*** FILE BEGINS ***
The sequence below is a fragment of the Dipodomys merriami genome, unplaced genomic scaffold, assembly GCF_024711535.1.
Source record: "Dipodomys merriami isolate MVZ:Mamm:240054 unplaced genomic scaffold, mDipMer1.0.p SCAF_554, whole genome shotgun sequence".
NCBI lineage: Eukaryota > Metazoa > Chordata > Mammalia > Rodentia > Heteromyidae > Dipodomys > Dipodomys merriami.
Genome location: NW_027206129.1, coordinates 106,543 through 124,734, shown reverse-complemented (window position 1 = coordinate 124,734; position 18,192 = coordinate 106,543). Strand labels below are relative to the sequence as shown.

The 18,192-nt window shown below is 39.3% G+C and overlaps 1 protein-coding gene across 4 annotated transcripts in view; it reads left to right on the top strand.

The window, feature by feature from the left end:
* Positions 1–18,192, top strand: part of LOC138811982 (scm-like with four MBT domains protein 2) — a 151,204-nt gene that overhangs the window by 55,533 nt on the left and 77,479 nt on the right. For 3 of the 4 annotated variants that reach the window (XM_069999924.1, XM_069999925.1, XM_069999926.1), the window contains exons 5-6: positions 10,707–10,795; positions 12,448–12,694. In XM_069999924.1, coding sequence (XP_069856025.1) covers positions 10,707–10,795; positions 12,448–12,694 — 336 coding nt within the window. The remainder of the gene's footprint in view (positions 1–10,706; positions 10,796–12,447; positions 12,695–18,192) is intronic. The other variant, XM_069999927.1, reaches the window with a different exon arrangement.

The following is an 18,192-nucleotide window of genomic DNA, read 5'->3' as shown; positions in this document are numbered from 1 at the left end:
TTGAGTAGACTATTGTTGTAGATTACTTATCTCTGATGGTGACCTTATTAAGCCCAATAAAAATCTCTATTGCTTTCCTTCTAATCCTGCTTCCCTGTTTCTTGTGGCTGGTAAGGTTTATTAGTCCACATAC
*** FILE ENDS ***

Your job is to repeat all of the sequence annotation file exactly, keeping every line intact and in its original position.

The sequence below is a fragment of the Dipodomys merriami genome, unplaced genomic scaffold, assembly GCF_024711535.1.
Source record: "Dipodomys merriami isolate MVZ:Mamm:240054 unplaced genomic scaffold, mDipMer1.0.p SCAF_554, whole genome shotgun sequence".
NCBI lineage: Eukaryota > Metazoa > Chordata > Mammalia > Rodentia > Heteromyidae > Dipodomys > Dipodomys merriami.
Genome location: NW_027206129.1, coordinates 106,543 through 124,734, shown reverse-complemented (window position 1 = coordinate 124,734; position 18,192 = coordinate 106,543). Strand labels below are relative to the sequence as shown.

The 18,192-nt window shown below is 39.3% G+C and overlaps 1 protein-coding gene across 4 annotated transcripts in view; it reads left to right on the top strand.

The window, feature by feature from the left end:
* Positions 1–18,192, top strand: part of LOC138811982 (scm-like with four MBT domains protein 2) — a 151,204-nt gene that overhangs the window by 55,533 nt on the left and 77,479 nt on the right. For 3 of the 4 annotated variants that reach the window (XM_069999924.1, XM_069999925.1, XM_069999926.1), the window contains exons 5-6: positions 10,707–10,795; positions 12,448–12,694. In XM_069999924.1, coding sequence (XP_069856025.1) covers positions 10,707–10,795; positions 12,448–12,694 — 336 coding nt within the window. The remainder of the gene's footprint in view (positions 1–10,706; positions 10,796–12,447; positions 12,695–18,192) is intronic. The other variant, XM_069999927.1, reaches the window with a different exon arrangement.

The following is an 18,192-nucleotide window of genomic DNA, read 5'->3' as shown; positions in this document are numbered from 1 at the left end:
TTGAGTAGACTATTGTTGTAGATTACTTATCTCTGATGGTGACCTTATTAAGCCCAATAAAAATCTCTATTGCTTTCCTTCTAATCCTGCTTCCCTGTTTCTTGTGGCTGGTAAGGTTTATTAGTCCACATAC